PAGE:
MTV Shows Some Skins

Sadie McGuire, Entertainment Editor


Accurately portraying American teenage life on television has proved to be a difficult feat. There’s a slew of options that don’t quite make the cut: the aptly titled Secret Life of the American Teenager, with is filled with its share of teen pregnancies and hookups, all with a little too much melodrama; Degrassi, which even though it is set in our neighbor to the north Canada, is riddled with school shootings, cancer, and far too many farfetched story lines. Now MTV steps up to the plate to bring British hit Skins stateside.

While the series trademarks it’s self as a “real look into real American teens,” it’s a far cry from an eye inside the coveted teenage world. Although most American teens wish they went to a school where everyone, even the slackers, look like they stepped off the pages of Teen Vogue, it’s far from reality. On top of their haughty studded ankle boots and pleather jackets, the teens in this ‘honest portrayal’ purchase marijuana from pimps and prostitutes, steal  SUVs from the rich kids, and make their parents mad to the point of murder for the sheer purpose of their own enjoyment. All this occurs while they walk the halls of their high school never entering an actual classroom, or having any homework. That would interfere with their narcotics habit, of course.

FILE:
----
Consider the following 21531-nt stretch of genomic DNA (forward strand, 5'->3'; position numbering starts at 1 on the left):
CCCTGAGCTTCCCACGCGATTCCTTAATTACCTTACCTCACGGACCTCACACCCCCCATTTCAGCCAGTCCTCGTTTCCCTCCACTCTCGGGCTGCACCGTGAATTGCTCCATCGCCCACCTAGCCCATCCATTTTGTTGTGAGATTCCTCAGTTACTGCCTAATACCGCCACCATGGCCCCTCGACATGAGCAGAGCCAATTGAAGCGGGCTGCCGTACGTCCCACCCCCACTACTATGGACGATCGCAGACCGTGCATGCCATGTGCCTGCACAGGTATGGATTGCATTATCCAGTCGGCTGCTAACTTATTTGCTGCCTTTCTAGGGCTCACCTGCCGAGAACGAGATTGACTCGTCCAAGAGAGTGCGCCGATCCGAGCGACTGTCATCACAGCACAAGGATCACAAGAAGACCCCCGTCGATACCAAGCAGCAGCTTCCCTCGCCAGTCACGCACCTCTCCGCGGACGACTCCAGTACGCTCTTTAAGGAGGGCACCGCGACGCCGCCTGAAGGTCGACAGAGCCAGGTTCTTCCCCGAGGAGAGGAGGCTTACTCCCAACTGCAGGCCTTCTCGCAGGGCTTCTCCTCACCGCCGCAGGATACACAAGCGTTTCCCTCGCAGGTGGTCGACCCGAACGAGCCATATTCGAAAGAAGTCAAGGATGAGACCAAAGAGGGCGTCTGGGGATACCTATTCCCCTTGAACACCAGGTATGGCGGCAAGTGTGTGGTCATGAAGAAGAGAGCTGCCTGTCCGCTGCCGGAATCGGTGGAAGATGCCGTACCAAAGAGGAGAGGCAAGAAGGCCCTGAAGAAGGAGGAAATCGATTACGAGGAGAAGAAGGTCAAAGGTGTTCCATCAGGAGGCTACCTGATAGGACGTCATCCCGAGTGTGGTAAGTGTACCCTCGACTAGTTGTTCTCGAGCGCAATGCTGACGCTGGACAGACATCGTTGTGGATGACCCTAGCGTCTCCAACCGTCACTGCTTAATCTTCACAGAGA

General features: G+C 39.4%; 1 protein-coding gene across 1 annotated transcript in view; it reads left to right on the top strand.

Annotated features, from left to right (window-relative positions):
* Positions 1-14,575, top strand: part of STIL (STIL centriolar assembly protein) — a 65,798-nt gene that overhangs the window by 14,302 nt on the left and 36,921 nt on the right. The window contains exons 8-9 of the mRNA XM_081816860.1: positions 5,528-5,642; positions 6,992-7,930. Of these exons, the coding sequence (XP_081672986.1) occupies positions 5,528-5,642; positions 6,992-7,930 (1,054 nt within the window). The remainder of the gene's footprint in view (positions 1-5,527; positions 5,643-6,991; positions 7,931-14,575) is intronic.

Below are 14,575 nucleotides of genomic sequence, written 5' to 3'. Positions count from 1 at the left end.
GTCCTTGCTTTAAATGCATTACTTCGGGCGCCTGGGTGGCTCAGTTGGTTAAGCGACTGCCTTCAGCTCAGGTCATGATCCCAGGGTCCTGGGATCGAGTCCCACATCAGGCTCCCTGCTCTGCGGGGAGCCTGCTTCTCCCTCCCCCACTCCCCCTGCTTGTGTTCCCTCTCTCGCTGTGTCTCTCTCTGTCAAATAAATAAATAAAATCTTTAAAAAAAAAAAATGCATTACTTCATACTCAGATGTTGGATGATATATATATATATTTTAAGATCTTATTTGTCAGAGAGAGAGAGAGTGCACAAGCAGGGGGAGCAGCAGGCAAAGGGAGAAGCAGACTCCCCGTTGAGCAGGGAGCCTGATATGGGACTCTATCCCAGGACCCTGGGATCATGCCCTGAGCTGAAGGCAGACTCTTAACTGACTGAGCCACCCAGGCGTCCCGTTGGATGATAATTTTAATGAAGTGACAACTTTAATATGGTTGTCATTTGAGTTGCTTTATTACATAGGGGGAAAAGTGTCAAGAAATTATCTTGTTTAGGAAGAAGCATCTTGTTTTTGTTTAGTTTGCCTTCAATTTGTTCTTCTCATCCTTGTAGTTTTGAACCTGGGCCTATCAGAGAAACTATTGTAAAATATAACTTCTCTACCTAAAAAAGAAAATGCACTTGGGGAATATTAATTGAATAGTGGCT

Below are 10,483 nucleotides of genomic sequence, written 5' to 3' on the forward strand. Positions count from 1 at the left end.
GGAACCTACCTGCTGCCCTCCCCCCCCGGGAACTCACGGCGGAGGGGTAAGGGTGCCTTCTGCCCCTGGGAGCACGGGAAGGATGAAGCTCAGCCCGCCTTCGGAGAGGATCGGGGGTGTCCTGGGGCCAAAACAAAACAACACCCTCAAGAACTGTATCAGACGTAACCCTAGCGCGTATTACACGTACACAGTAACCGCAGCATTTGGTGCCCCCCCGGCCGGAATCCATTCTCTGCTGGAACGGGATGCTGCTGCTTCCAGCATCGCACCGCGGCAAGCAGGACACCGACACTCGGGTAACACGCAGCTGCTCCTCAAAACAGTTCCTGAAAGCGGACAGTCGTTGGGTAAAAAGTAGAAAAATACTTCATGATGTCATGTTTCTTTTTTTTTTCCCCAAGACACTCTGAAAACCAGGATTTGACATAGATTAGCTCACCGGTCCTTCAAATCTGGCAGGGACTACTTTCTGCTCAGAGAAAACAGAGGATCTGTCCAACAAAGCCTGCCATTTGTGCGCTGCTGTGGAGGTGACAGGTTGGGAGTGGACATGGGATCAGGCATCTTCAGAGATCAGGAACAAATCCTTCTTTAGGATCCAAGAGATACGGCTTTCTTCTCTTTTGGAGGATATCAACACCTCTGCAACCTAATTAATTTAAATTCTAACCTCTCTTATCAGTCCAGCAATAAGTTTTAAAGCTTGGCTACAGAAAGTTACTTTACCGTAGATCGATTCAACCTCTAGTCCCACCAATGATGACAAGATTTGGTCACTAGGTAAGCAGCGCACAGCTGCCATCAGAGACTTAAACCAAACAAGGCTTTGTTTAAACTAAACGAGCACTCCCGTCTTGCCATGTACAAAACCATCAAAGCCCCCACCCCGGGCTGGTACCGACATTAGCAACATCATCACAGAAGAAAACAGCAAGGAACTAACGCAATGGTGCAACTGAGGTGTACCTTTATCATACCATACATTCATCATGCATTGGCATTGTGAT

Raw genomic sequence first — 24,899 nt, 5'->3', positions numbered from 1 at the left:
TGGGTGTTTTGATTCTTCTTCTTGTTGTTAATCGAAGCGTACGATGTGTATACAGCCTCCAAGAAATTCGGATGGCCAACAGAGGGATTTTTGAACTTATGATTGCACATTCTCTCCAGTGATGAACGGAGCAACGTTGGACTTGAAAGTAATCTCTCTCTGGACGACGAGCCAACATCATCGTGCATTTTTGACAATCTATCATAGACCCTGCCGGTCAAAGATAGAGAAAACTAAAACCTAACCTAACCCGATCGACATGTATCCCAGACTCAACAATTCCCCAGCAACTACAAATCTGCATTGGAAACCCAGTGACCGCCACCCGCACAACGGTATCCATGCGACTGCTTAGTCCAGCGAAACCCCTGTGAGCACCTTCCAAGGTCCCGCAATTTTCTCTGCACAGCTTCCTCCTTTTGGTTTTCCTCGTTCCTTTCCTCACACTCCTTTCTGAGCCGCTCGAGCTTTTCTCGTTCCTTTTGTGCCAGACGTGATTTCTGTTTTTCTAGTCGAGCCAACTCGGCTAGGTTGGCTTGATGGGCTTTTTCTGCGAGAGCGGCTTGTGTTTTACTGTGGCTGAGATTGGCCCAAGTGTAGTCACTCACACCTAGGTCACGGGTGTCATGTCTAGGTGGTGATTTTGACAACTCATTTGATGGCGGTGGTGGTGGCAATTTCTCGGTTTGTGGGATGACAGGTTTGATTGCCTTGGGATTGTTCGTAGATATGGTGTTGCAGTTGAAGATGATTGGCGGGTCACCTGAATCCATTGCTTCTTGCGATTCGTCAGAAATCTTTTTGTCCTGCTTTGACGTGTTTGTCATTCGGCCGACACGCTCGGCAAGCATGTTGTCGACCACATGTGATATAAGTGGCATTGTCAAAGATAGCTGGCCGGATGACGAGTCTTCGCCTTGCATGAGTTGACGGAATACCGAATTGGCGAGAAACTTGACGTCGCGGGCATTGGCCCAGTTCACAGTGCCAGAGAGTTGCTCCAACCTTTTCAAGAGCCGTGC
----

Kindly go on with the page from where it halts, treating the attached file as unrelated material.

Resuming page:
Skins was a bonafide hit in its original home in the U.K., capturing the British youth with their brand of trashy teenage life. This is no doubt believable, considering the differences between U.K. and American youth.  British kids can drink in bars at 18, and are notorious for their eclectic, underground club lifestyle, which influences their music and style. But because Skins found success in the U.K., does not equal success in the US. The differences between American and British teens stretches much further than across the pond.  Although the creators of the new Americanized Skins claimed they interviewed real American teens to get a real feel for shaping the characters, the interviews are conducted with teens living in the Lower East side of New York City. Cleary, these teens live a much different life than those stuck in the cornfields of the Midwest—a life without Daddy’s credit card to dice up their grade A Columbia cocaine.

There is an upside to this dilemma, though. While the premier episode may have been saturated with too good to be true situations, the next episodes have shown much more emotional depth. Each episode focuses on introducing the individual characters. For example, there’s the sexually confused Tea, who can’t seem to figure out the boundaries of her sexual orientation; and there’s pill-popping Chris, who has mommy-drama that delves far deeper than his prescription habits. It appears that for all its hard partying, Skins may have it’s a baby-soft spot as well.